Well, I didn't get to play D&D this weekend. I was on Zoom, and raring to go, but none of my crew showed up. I guess that's the trouble with trying to keep things casual for this campaign: I've said that I'm willing to be there every Saturday, but it doesn't mean I'm always going to draw a crowd. It's depressing, but on the scale of problems I have going on right now, a week without D&D is small potatoes. I'll just show up again next week, and hopefully some of the guys feel like playing too. If there's a silver lining to missing a week, it's that I'll be even more prepped when the next game comes around.
As to what I did have prepped, part of that involved some new house rules I came up with for PC upkeep. One of the bigger problems old-school D&D has is with its economy. Giving experience points for treasure is all well and good, but it means that by the time players hit 2nd or 3rd level they're already basically rich. They can buy pretty much anything they want from the equipment list, especially in the various forms of Basic (which is what I'm currently running in modified form). I sometimes wonder why adventurers bother advancing to higher levels, especially thieves and fighters. They could retire in comfort well before reaching name level.
So I'm thinking up means of divesting the PCs of their cash. Training costs are an obvious money sink, but I feel like they go against the free-wheeling vibe of Basic D&D. Besides, when thinking of training, the way I'd like to implement it is as a benefit rather than a necessity. Players would still be able to level up without training, but those that did train would be at a potential advantage: better Hit Die rolls, more access to spells, that sort of thing. To work this out I'd need to sit down and figure out the advantages for each class, and I haven't done that just yet. And anyway, as I said, it's not something I want to do when running Basic D&D.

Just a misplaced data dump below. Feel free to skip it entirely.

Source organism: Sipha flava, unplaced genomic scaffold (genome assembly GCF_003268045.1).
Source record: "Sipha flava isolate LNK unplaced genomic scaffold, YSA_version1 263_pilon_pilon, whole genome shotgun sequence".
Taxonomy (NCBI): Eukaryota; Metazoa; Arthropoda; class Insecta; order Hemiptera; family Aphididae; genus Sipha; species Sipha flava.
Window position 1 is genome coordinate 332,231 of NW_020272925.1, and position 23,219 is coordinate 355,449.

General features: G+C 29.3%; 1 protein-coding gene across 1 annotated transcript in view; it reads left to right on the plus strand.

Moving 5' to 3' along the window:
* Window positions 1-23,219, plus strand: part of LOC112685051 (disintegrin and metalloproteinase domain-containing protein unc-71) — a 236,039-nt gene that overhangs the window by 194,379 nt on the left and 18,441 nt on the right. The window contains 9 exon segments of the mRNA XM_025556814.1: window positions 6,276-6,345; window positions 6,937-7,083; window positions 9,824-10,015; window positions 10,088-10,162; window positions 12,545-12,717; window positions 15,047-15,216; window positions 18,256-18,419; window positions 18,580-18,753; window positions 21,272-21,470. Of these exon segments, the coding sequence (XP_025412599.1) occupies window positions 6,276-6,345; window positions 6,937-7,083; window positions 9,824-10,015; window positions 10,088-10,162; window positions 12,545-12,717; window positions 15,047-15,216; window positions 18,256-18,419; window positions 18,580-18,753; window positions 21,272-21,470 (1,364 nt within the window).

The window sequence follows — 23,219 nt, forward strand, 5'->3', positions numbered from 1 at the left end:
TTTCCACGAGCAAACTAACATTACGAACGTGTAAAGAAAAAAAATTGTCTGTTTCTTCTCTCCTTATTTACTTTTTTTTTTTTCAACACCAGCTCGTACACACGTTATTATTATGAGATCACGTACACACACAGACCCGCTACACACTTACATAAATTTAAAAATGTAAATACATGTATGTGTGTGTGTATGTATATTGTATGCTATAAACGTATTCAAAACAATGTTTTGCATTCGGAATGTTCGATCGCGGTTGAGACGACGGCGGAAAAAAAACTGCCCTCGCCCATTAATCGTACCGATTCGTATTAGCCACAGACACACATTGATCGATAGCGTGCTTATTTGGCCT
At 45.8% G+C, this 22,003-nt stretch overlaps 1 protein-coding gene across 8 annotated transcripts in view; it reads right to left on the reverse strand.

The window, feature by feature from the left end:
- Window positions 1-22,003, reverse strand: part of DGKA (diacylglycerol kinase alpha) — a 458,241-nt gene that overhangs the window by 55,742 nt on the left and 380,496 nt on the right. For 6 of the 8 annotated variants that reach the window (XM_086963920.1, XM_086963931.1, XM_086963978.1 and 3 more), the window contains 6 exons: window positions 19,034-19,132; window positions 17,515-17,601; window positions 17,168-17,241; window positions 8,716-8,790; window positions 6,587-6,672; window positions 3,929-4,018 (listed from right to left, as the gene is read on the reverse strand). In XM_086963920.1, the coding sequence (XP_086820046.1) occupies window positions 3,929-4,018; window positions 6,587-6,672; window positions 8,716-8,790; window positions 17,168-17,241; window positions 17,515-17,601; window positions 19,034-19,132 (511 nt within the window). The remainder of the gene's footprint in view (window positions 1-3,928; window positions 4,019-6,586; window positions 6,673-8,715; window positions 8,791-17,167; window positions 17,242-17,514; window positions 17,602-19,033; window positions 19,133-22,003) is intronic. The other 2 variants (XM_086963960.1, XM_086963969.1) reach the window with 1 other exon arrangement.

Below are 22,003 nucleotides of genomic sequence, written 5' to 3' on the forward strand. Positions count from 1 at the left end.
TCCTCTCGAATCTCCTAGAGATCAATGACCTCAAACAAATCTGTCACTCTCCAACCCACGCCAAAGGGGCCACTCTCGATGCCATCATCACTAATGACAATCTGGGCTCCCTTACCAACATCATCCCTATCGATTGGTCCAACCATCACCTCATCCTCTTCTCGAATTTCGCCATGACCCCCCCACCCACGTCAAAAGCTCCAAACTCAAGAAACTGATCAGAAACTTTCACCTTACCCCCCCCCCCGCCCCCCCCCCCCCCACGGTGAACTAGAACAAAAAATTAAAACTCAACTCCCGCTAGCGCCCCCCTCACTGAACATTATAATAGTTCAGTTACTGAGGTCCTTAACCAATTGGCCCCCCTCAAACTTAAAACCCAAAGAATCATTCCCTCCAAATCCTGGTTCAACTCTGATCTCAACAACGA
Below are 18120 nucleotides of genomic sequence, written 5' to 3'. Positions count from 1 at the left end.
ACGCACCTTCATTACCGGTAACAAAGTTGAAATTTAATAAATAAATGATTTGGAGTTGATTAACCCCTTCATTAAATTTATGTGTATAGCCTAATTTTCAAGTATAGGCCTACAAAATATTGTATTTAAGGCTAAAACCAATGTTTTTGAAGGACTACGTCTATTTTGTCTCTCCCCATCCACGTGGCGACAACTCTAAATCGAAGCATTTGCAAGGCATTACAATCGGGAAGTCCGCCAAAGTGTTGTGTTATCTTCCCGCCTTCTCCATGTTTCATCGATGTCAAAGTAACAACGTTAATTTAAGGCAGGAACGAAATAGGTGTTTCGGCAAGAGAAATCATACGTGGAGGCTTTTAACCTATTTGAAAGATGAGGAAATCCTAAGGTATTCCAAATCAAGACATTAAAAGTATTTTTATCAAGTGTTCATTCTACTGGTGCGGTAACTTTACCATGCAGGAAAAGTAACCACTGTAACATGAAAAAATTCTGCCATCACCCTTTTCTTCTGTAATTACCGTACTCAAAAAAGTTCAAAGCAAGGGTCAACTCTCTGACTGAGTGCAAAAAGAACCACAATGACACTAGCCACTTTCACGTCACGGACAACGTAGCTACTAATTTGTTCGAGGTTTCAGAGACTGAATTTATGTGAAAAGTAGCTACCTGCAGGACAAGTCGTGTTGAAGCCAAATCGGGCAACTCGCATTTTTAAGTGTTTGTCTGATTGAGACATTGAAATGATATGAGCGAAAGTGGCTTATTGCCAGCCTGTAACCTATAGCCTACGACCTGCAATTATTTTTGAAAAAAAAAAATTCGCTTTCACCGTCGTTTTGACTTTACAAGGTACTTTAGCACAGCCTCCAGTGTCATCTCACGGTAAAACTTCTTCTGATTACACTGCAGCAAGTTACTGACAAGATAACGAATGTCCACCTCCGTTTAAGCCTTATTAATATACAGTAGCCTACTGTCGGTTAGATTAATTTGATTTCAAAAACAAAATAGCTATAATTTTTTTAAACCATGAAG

Another option I've seen floating around is to only award the PCs XP for gold spent. This has potential, and would be good for encouraging that pulp-fantasy scenario where the hero strikes it rich but manages to lose everything before the next adventure. One thing I've always wondered with this system, though, is whether this only counts for gold found through adventuring. Could PCs work a day job and earn XP buying their daily meals? Could a Lord just sit back after setting up his barony, and collect XP along with his taxes? I'm inclined to say no, but then eventually you get into a situation where every PC needs to keep track of two separate treasure totals, and I'm not a huge fan of that.
Similar to the way I want to incentivise training by offering benefits, I want to do the same thing with my upkeep and carousing rules. So I came up with the following house rules, which I was hoping to spring on my players on Saturday. Alas, it'll have to wait until next week (hopefully).
D&D Nth EDITION UPKEEP & CAROUSING RULES
For every in-game week between game sessions, each player must decide what lifestyle their PC has been leading. The lifestyles are as follows:
- Destitute - Costs nothing
- Poor - Costs 1 gold piece per character level per week
- Moderate - Costs 10 gold pieces per character level per week
- Wealthy - Costs 100 gold pieces per character level per week
- Extravagant - Costs 1,000 gold pieces per character level per week
I figure that a PC's expenses go up as they gain in level, as they have more equipment to maintain, and their tastes get more exotic.
Depending on what the PC choose (or are forced into due to low funds), their hit points may be affected by their lifestyle. Each character rolls 1d20, adds their Constitution modifier, and consults the relevant table below.
- Roll 1-10 - Hit points unknown*
- Roll 11-20 - Hit points as normal
- Roll 1-5 - Hit points unknown*
- Roll 6-20 - Hit points as normal
- No roll required.
- Roll 1-2 - Hit points unknown*
- Roll 3-15 - Hit points as normal
- Roll 16-19 - Hit points as normal, plus one bonus Hit Die**
- Roll 20+ - Hit points as normal, plus one "exploding" bonus Hit Die***
- Roll 1-5 - Unknown hit points*
- Roll 6-15 - Hit points as normal